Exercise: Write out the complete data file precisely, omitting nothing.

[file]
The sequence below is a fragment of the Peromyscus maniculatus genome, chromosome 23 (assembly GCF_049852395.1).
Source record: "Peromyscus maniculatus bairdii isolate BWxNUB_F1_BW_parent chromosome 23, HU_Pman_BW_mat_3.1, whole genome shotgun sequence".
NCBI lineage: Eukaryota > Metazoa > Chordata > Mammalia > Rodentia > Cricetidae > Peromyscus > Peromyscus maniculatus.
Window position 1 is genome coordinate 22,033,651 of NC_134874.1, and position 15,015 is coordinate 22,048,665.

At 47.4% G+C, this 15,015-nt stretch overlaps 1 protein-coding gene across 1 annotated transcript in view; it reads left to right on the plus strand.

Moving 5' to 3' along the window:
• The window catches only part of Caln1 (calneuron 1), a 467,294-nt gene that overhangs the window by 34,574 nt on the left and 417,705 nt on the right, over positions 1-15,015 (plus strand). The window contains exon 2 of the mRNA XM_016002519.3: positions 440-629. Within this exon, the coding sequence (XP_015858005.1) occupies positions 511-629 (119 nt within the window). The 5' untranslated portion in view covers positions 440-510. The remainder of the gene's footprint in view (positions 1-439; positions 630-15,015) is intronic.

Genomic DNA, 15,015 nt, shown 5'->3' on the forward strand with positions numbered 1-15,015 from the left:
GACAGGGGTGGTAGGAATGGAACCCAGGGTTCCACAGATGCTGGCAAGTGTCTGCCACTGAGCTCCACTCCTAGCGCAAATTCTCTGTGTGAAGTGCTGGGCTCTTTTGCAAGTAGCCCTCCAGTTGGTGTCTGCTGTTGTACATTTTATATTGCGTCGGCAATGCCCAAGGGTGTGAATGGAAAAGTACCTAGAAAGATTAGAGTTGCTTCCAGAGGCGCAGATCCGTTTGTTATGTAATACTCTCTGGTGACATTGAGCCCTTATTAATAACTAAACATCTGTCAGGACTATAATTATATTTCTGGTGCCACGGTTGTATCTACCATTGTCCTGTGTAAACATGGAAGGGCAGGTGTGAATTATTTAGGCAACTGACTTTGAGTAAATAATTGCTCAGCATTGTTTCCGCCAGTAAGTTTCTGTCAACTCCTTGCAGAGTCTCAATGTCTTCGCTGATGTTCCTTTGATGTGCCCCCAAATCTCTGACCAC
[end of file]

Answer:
The sequence below is a fragment of the Peromyscus maniculatus genome, chromosome 23 (assembly GCF_049852395.1).
Source record: "Peromyscus maniculatus bairdii isolate BWxNUB_F1_BW_parent chromosome 23, HU_Pman_BW_mat_3.1, whole genome shotgun sequence".
NCBI lineage: Eukaryota > Metazoa > Chordata > Mammalia > Rodentia > Cricetidae > Peromyscus > Peromyscus maniculatus.
Window position 1 is genome coordinate 22,033,651 of NC_134874.1, and position 15,015 is coordinate 22,048,665.

At 47.4% G+C, this 15,015-nt stretch overlaps 1 protein-coding gene across 1 annotated transcript in view; it reads left to right on the plus strand.

Moving 5' to 3' along the window:
• The window catches only part of Caln1 (calneuron 1), a 467,294-nt gene that overhangs the window by 34,574 nt on the left and 417,705 nt on the right, over positions 1-15,015 (plus strand). The window contains exon 2 of the mRNA XM_016002519.3: positions 440-629. Within this exon, the coding sequence (XP_015858005.1) occupies positions 511-629 (119 nt within the window). The 5' untranslated portion in view covers positions 440-510. The remainder of the gene's footprint in view (positions 1-439; positions 630-15,015) is intronic.

Genomic DNA, 15,015 nt, shown 5'->3' on the forward strand with positions numbered 1-15,015 from the left:
GACAGGGGTGGTAGGAATGGAACCCAGGGTTCCACAGATGCTGGCAAGTGTCTGCCACTGAGCTCCACTCCTAGCGCAAATTCTCTGTGTGAAGTGCTGGGCTCTTTTGCAAGTAGCCCTCCAGTTGGTGTCTGCTGTTGTACATTTTATATTGCGTCGGCAATGCCCAAGGGTGTGAATGGAAAAGTACCTAGAAAGATTAGAGTTGCTTCCAGAGGCGCAGATCCGTTTGTTATGTAATACTCTCTGGTGACATTGAGCCCTTATTAATAACTAAACATCTGTCAGGACTATAATTATATTTCTGGTGCCACGGTTGTATCTACCATTGTCCTGTGTAAACATGGAAGGGCAGGTGTGAATTATTTAGGCAACTGACTTTGAGTAAATAATTGCTCAGCATTGTTTCCGCCAGTAAGTTTCTGTCAACTCCTTGCAGAGTCTCAATGTCTTCGCTGATGTTCCTTTGATGTGCCCCCAAATCTCTGACCAC